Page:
The moments that made Birra Peroni a central figure in Italy’s social and cultural history
In 1846 Francesco Peroni starts a small brewery in Vigevano, with an adjoining pub where locals could drink.
Italy is still far from being a nation and the Risorgimento riots are in full swing.
The headquarters in Rome
Francesco Peroni opens a second brewery in Rome,near Piazza di Spagna, the fashionable and elegant heart of the city. The Roman branch is entrusted to Francesco’s enthusiastic, passionate son, Giovanni Peroni.
While Rome is not yet the capital of the new Kingdom of Italy, the entrepreneur’s intuition nudged him to choose it as a springboard for his beer and a path to reaching the central Italian market.
Ice and beer
The Francesco Peroni firm, now rooted in Rome, takes what will be a decisive step for the development of business in central Italy: it merges with the most important ice factory in the capital.
The Società Riunite Fabbrica di Ghiaccio and Ditta Francesco Peroni, successfully combining beer and ice in a perfect example of vertical integration, is born.
A new factory
The Società Anonima Birra Peroni Ghiaccio e Magazzini frigoriferi, the publicly traded company which continues to exist today, is born. This critical stage is notable for significant industrial investment in the Rome office, which creates the “Peroni citadel” near Porta Pia: a modern factory which, to this day, is central to the identity and history of Birra Peroni.
Towards the South
After the merger of ice and beer, a second hunch leads the company to expand toward the market in the untouched southern regions of the Italian peninsula. It proves to be a winning choice, and the Bari factory opens in 1924.
20 - '30
Despite the economic crisis, the company’s growth continues without stopping, through the acquisition of small- and medium-sized factories:
Birra Perugia in 1926, Birrerie Meridionali di Napoli and Birra d’Abruzzo in 1929, Birra Partenope and Birra Cioci di Macerata between 1936 and 1938, and Birra Livorno in 1939.
Fruit drinks and the famous 20 cl size, the “Peroncino,” are added to the company’s product line during these years.
The Peroni brand also expands to Africa, the Peloponnese, Albania and the United States.
The war halts the company’s growth, but at the same time, it provides an opportunity to test the ties between Birra Peroni and the community.
The production plants undergo German and then Allied occupation, suffering minor damage – or worse, as in the case of Livorno – and only resume normal activity in 1946.
Birra Peroni and
Italy start over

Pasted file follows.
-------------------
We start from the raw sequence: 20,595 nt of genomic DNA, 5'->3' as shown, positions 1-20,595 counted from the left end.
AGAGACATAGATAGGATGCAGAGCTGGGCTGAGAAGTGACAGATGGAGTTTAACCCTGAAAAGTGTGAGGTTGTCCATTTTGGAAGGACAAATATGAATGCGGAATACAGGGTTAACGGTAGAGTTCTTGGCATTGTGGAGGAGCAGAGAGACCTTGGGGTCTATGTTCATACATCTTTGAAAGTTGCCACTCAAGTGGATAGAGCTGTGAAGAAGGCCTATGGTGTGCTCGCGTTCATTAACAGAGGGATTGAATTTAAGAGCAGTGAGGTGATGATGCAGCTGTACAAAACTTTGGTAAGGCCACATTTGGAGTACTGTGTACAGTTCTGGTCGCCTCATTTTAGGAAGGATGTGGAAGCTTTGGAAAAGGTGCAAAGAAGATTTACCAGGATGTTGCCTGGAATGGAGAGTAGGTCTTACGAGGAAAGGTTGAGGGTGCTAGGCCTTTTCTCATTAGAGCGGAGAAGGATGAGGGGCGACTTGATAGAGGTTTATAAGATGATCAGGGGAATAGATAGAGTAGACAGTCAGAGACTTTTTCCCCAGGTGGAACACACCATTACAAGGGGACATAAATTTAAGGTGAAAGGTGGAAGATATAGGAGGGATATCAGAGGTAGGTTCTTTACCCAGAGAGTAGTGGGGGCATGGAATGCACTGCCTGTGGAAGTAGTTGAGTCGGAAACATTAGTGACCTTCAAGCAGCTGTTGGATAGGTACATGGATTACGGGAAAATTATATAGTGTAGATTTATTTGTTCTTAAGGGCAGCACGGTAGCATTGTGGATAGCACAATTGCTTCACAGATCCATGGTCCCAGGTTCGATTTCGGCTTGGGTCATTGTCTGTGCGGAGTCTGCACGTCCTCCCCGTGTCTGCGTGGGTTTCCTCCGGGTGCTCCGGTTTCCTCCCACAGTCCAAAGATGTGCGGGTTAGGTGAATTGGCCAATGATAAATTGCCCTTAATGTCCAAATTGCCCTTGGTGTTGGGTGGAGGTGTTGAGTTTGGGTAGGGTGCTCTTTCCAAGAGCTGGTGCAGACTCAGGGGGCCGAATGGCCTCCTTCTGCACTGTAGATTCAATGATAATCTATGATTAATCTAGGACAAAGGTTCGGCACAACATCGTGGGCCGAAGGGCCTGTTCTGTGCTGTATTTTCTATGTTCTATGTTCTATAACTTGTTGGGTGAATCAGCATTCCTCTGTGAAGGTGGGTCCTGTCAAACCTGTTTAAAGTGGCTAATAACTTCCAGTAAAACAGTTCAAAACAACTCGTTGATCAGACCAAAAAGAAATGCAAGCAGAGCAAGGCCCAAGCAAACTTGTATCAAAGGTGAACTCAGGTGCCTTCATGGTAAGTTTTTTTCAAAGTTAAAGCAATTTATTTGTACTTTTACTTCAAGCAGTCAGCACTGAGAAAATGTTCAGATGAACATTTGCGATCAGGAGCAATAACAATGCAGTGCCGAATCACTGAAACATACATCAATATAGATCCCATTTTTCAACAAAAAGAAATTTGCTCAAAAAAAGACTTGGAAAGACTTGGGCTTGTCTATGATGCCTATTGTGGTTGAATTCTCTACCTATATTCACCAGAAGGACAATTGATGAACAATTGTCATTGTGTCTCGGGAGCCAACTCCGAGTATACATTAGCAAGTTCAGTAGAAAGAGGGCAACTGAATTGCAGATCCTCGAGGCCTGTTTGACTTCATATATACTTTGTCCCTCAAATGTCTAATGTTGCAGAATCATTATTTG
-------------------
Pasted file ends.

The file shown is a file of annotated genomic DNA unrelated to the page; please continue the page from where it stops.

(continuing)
At last, Italy experiences a boom in beer consumption.
Birra Peroni leads the sector’s growth, having anticipated how it will recover. Starting in the 1950s, new Birra Peroni plants in Bari, Rome and Padua are designed by an American architect, using a new model that revolutionizes logistics and organization.
At the beginning of the 1950s, the Peroni distribution network has over 400 licensees, 14 of which are equipped with bottling plants.
Nastro Azzurro the premium beer of “Casa Peroni,” makes its debut as a beer for consumers who prefer stronger flavors.
Nastro Azzurro—which shares its name with the award given to the fastest ship in the Atlantic crossing—signifies a close relationship with the sea, nature, and outdoor life.
At the 1965 World Beer Selection Nastro Azzurro ranks first in its category.
No small feat for a brand-new beer!
60 - '70
The national “blonde”
Birra Peroni equalizes its presence in Italy, balancing its strong foothold in the southern market by acquiring historic factories and brands of the North, among them Birra Itala Pilsen, from Padua, between 1960 and 1970, and Birra Faramia di Savigliano.
In addition to its industrial growth, the company resumes advertising, with conviction and originality. The legend of the blonde Peroni is born, as imagined by Armando Testa of the famous Caroselli agency from 1967 to 1977.
Another milestone on the way to Northern Italy:
Birra Wührer di Brescia, the oldest Italian brewery which was home to a historic brand, and which was previously owned by BSN Danone, is absorbed by Birra Peroni.
The French multinational’s presence in the Birra Peroni family, although it holds only a minority share, gives us insight into the global and increasingly competitive world in which the Company operates.
The fight against the competition continues, with increasingly precise marketing tools and a restructuring of the sales force intended to retain the traditional market and ensure modern distribution.
The Company’s production capacity is still expanding, thanks to its investments in production. Those lead to the arrival of the largest commercial cookers in Europe at its facility in Rome.
In 1996 Birra Peroni celebrates its 150th anniversary and launches a project focused on documenting its own history with a corporate monograph as well as the creation of its Historical Archive and Museum.
A globalized world
Between 2003 and 2005, Birra Peroni definitively assumes the role of global company when it becomes part of the SABMiller plc group. The group is the second-largest beer producer in the world, with sales in 750 countries on six continents.
Our story continues
Peroni Beer is part of Asahi Europe & International. With its 750 employees, 3 factories—in Rome, Bari and Padua—as well as a malt house in Pomezia, over 50 brands marketed, and a supply chain of 1500 Italian farms, there are over 43,200 people in Italy employed directly or indirectly by Birra Peroni. Birra Peroni produces 6 million hectoliters annually, of which over 2.5 million are destined for export.